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Why Has Inequality in Weekly Earnings Increased in Canada?

  • Morissette, Rene
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    Inequality in weekly earnings increased in the eighties in Canada. The growth in inequality occurred in conjunction with three facts. First, real hourly wages of young workers dropped more than 10%. Second, the percentage of employees working 35-40 hours per week in their main job fell and the fraction of employees working 50 hours or more per week rose. Third, there was a growing tendency for highly paid workers to work long workweeks. We argue that any set of explanations of the increase in weekly earnings inequality must reconcile these three facts. Sectoral changes in the distribution of employment by industry and union status explain roughly 30% of the rise in inequality. The reduction in real minimum wages and the decline of average firm size explain very little of the growth in age-earnings differentials. Skill-biased technological change could have increased both the dispersion of hourly wages and the dispersion of weekly hours of work and thus, is consistent a priori with the movements observed. Yet other factors may have played an equally important - if not more important - role. The growth in competitive pressures, possible shifts in the bargaining power (between firms and labour) towards firms, the greater locational mobility of firms, the increase in Canada's openness to international trade, the rise in fixed costs of labour and possibly in training costs may be major factors behind the growth in weekly earnings inequality in Canada.

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    File URL: http://www5.statcan.gc.ca/olc-cel/olc.action?ObjId=11F0019M1995080&ObjType=46&lang=en&limit=0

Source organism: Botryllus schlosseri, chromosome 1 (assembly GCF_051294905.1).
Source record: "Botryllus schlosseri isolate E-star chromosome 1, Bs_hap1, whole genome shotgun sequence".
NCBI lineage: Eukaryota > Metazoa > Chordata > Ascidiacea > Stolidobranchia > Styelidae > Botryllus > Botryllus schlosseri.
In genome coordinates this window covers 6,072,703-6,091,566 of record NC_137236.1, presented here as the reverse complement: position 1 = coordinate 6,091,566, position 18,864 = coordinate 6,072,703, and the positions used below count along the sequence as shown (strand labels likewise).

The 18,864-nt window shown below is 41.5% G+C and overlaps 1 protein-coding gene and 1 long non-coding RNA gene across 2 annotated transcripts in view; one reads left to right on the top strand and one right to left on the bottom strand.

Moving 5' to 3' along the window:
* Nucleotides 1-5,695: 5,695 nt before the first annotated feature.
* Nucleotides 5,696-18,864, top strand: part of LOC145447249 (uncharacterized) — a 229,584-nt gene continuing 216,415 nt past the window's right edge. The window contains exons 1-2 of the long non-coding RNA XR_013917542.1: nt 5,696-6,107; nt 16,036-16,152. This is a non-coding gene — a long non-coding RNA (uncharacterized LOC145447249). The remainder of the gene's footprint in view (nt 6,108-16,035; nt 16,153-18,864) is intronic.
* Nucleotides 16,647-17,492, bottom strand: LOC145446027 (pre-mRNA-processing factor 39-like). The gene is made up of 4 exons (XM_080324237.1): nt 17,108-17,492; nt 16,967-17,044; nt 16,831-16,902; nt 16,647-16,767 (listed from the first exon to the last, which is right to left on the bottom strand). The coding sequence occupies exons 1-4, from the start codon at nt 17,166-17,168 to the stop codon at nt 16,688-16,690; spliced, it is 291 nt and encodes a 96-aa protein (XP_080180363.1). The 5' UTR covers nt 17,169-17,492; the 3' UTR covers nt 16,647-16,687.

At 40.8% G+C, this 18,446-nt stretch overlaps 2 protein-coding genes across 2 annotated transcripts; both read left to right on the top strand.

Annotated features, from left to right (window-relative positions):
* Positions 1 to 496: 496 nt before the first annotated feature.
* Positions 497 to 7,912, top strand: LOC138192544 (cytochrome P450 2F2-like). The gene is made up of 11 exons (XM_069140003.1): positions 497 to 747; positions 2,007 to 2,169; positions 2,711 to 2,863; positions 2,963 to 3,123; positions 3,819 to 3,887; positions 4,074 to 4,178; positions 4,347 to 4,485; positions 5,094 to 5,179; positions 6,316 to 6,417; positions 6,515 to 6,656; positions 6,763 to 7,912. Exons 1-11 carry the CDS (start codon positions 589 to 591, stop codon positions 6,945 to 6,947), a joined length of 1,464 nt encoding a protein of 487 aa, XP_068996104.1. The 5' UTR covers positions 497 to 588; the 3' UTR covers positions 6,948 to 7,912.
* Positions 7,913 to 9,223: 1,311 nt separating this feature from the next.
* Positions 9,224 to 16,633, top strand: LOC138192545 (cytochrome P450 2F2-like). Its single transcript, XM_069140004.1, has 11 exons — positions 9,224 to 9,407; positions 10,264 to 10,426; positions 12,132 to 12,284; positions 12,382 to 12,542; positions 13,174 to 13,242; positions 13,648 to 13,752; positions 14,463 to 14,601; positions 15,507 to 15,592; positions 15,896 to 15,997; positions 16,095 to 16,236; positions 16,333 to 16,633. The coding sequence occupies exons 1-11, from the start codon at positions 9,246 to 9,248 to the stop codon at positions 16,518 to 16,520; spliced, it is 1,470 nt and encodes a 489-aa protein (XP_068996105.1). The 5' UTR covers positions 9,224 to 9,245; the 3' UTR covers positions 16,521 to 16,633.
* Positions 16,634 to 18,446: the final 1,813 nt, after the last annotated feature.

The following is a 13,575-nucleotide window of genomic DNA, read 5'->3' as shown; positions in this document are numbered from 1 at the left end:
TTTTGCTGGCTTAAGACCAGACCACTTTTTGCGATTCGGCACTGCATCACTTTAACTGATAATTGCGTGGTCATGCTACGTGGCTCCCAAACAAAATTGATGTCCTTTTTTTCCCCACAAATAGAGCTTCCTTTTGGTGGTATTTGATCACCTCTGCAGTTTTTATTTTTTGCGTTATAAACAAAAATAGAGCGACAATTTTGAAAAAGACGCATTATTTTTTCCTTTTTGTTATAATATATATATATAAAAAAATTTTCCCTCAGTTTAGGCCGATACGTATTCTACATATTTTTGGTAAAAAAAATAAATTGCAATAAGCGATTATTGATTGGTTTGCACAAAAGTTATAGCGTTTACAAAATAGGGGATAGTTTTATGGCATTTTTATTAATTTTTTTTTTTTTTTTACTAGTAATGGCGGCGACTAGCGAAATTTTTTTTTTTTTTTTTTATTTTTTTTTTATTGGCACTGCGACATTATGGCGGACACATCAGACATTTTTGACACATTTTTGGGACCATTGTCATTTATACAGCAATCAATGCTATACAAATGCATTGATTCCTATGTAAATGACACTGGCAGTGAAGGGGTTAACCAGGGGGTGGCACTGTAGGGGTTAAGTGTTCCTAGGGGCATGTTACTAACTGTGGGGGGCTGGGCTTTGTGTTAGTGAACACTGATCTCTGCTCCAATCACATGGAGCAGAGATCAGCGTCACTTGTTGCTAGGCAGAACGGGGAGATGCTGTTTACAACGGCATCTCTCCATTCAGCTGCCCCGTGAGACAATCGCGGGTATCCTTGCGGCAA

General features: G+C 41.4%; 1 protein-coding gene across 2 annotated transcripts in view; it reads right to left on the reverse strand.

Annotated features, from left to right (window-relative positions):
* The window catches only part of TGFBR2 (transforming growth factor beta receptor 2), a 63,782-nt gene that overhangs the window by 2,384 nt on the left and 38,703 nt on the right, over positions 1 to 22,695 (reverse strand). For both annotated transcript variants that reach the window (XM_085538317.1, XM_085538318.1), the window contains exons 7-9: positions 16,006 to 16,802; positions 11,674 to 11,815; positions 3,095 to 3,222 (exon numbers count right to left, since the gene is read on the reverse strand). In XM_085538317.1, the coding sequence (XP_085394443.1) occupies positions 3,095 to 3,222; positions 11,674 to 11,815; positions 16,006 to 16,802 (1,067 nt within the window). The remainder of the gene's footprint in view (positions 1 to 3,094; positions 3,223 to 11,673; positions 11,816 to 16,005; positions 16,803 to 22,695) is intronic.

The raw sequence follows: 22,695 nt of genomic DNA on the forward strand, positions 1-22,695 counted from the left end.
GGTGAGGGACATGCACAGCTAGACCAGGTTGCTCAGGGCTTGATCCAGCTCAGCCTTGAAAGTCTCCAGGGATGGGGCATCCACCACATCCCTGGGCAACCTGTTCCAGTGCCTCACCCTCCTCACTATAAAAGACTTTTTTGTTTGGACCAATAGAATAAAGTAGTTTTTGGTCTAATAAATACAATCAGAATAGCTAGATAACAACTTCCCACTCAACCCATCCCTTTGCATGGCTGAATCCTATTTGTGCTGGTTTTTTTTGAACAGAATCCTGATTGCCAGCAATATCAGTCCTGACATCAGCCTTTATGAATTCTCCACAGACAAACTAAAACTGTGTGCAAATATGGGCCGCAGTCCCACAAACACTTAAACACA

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    Paper provided by Statistics Canada, Analytical Studies Branch in its series Analytical Studies Branch Research Paper Series with number 1995080e.

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    Date of creation: 30 Jul 1995
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    Handle: RePEc:stc:stcp3e:1995080e
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    Web page: http://www.statcan.gc.ca

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    1. Richard B. Freeman & Karen Needels, 1991. "Skill Differentials in Canada in an Era of Rising Labor Market Inequality," NBER Working Papers 3827, National Bureau of Economic Research, Inc.
    2. Riddell, W.C., 1993. "Unionization in Canada and the United States: A Tale of Two Countries," Papers 1993-1, Queen's at Kingston - Sch. of Indus. Relat. Papers in Industrial Relations.
    3. Richard B. Freeman, 1991. "How Much Has De-Unionisation Contributed to the Rise in Male Earnings Inequality?," NBER Working Papers 3826, National Bureau of Economic Research, Inc.
    4. Doiron, Denise J & Barrett, Garry F, 1996. "Inequality in Male and Female Earnings: The Role of Hours and Wages," The Review of Economics and Statistics, MIT Press, vol. 78(3), pages 410-20, August.
    5. Freeman, Richard B, 1984. "Longitudinal Analyses of the Effects of Trade Unions," Journal of Labor Economics, University of Chicago Press, vol. 2(1), pages 1-26, January.
    6. Juhn, Chinhui & Murphy, Kevin M & Pierce, Brooks, 1993. "Wage Inequality and the Rise in Returns to Skill," Journal of Political Economy, University of Chicago Press, vol. 101(3), pages 410-42, June.
    7. Krueger, Alan B & Summers, Lawrence H, 1988. "Efficiency Wages and the Inter-industry Wage Structure," Econometrica, Econometric Society, vol. 56(2), pages 259-93, March.
    8. Murphy, Kevin M & Welch, Finis, 1992. "The Structure of Wages," The Quarterly Journal of Economics, MIT Press, vol. 107(1), pages 285-326, February.
    9. Beach, C.M. & Slotsve, G.A., 1994. "Polarization of Earnings in the Canadian Labour Market: A Non-Microdata Approach," Working Papers 17, John Deutsch Institute for the Study of Economic Policy.
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